I Moved Back In With My Parents at 31

For the past five months, I've been living with my parents in Cincinnati, Ohio. A confluence of circumstances led me back here for a while, by far the longest stretch at home since I left for college at age 18. Did I mention I'm now 31? Obviously, this was an adjustment.

After years in Brooklyn and Washington, D.C., not only was I back in a smaller, semi-unfamiliar city but back in my childhood bedroom.

Geezus, kill me, was pretty much my first reaction.

But then the immediate perks became obvious. My mom was doing my laundry...

And I had so much space...

There was a pool in the backyard...


Plus, everybody was quick to tell me stories about all the other grownup-type people they knew who still lived with or had moved back in with their parents (apparently 22 percent of 27-year-olds in the U.S. are living with their parents so it's TOTALLY NORMAL GUYS). At first it was kind of annoying.

But it did kind of make me feel like less of a loser to know I was in good company.

"Multigenerational housing" has been a big trend in the U.S. since circa 2008, when the economy starting getting all screwy. It's obviously a pretty big mess on a societal level...

But, you mom was doing my laundry.

Since I'm a freelance writer and work from home, employment wasn't an issue.

And I was plotting an escape circa January-February 2014.

Having this endpoint in mind made things feel less sad.

Honestly, it was really great to get to spend so much time with family at the holidays.

Plus, the heat worked consistently and the toilet was in the same room as the shower, which was more than I had going for me when living in a Bushwick warehouse loft-space last winter.

Of course, life wasn't without complications. For instance: The soda fridge. I swore off even diet soda years ago, but I've found a total dearth of willpower in the face of a basement fridge entirely devoted to soda.

And there's not much to walk to in the suburbs. Circling the blocks, parks, and cul-de-sacs near my parents' home (wearing faux leopard-fur coat, cowboy boots, trapper hat, etc.), I generally blended in about as well as not at all.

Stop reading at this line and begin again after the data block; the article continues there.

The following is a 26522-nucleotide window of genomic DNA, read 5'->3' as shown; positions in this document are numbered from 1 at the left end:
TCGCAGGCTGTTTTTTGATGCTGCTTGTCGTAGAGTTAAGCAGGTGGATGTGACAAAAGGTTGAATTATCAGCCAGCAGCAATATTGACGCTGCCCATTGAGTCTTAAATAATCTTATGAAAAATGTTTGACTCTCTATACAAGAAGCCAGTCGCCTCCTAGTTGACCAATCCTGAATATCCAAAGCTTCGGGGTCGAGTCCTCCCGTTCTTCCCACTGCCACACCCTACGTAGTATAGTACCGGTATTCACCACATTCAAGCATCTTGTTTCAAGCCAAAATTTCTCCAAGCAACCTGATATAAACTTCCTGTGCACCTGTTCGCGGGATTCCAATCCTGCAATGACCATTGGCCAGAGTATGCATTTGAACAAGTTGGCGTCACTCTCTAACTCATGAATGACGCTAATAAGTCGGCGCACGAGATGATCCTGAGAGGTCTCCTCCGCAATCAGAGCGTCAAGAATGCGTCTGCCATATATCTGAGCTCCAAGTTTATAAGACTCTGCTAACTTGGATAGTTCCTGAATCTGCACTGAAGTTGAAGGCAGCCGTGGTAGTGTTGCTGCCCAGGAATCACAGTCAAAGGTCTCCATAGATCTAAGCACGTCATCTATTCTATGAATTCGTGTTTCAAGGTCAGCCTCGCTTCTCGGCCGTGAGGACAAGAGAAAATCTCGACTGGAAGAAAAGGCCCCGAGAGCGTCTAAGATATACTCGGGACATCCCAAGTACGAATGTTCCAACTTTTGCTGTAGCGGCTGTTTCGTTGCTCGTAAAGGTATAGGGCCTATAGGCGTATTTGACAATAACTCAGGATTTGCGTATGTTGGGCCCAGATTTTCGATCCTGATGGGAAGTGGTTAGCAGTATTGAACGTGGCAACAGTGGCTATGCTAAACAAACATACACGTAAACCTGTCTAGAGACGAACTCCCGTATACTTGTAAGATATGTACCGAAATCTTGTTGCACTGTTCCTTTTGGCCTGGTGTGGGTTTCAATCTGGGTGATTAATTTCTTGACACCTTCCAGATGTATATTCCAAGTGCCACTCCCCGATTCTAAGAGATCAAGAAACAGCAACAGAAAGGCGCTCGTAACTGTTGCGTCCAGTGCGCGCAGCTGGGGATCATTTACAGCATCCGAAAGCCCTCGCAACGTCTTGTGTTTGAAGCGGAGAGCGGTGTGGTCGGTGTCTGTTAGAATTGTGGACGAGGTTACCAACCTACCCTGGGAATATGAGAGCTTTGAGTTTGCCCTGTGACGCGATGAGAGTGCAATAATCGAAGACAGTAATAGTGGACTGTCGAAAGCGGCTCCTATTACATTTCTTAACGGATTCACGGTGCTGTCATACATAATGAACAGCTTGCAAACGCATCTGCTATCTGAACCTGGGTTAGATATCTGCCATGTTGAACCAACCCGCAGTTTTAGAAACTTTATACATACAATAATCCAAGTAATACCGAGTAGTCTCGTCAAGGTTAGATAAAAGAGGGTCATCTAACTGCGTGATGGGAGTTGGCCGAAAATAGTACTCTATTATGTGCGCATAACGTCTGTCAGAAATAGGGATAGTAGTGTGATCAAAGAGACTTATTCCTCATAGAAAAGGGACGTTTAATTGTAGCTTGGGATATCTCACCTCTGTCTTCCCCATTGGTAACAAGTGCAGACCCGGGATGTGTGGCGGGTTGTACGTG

My mom always wanted to know where I was going. And with whom. And when I'd be back. And who all I saw while I was out. And was it fun? And...

She also asked me incomprehensible questions like, "Are you online for work for fun?"

She insisted on pointing out if ever I smelled like cigarettes to her (I still smoke occasionally when I'm out) and expressing her disapproval of it.

"Were you talking on the phone to that guy again last night?" she'd ask, when I'd been talking on the phone to that guy again last night.

She flat out refused to let me use my own natural cleaning products in my bathroom.

But I did get her and my dad to come around about fish oil, organic milk, probiotics, and whole wheat pasta.

For the most part, being back has a nice respite from the business and constant onslaught of inconvenience that comes with big city living.

I got to spend awesome times hanging out with my sister, bro-in-law, and 20-something cousins, getting reacquainted with board games and hometown bars.

I got to meet my several new baby cousins.

And reconnect with old high-school friends.

And I'll be moving out (and back to D.C.) in two weeks, which is right within the target I'd given myself.

Overall, these five months in Cincinnati have been a totally pleasant and refreshing experience.

Luckily, I realized early on that the biggest thing causing me discomfort or unhappiness about being back home was my own ego.

Since I got over that, I've been having a splendid time.

Images: Giphy; Tumblr